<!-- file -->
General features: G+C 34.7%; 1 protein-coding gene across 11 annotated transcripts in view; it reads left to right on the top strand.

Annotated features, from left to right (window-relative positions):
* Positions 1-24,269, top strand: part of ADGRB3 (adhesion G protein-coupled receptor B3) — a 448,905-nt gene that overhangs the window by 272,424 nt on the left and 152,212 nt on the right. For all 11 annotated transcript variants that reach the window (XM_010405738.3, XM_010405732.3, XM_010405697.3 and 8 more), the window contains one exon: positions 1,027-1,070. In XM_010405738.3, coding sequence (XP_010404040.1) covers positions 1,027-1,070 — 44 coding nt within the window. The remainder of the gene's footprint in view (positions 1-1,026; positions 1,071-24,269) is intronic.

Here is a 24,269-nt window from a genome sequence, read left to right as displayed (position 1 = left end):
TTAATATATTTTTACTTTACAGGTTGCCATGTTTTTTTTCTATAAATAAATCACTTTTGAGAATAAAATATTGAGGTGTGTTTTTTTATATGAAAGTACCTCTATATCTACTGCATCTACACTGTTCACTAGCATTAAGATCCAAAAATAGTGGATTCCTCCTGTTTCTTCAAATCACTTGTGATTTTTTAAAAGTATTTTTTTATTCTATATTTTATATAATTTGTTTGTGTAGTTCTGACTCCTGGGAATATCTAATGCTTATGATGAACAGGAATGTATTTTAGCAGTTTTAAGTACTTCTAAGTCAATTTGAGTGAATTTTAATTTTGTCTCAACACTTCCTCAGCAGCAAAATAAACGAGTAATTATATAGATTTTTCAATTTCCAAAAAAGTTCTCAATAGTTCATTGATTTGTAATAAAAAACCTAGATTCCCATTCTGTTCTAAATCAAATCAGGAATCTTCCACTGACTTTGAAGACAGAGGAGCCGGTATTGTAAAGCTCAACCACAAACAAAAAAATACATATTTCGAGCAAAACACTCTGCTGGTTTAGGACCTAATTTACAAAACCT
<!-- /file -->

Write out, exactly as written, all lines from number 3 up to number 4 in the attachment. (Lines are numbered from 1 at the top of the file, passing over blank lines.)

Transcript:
* Positions 1-24,269, top strand: part of ADGRB3 (adhesion G protein-coupled receptor B3) — a 448,905-nt gene that overhangs the window by 272,424 nt on the left and 152,212 nt on the right. For all 11 annotated transcript variants that reach the window (XM_010405738.3, XM_010405732.3, XM_010405697.3 and 8 more), the window contains one exon: positions 1,027-1,070. In XM_010405738.3, coding sequence (XP_010404040.1) covers positions 1,027-1,070 — 44 coding nt within the window. The remainder of the gene's footprint in view (positions 1-1,026; positions 1,071-24,269) is intronic.

Here is a 24,269-nt window from a genome sequence, read left to right as displayed (position 1 = left end):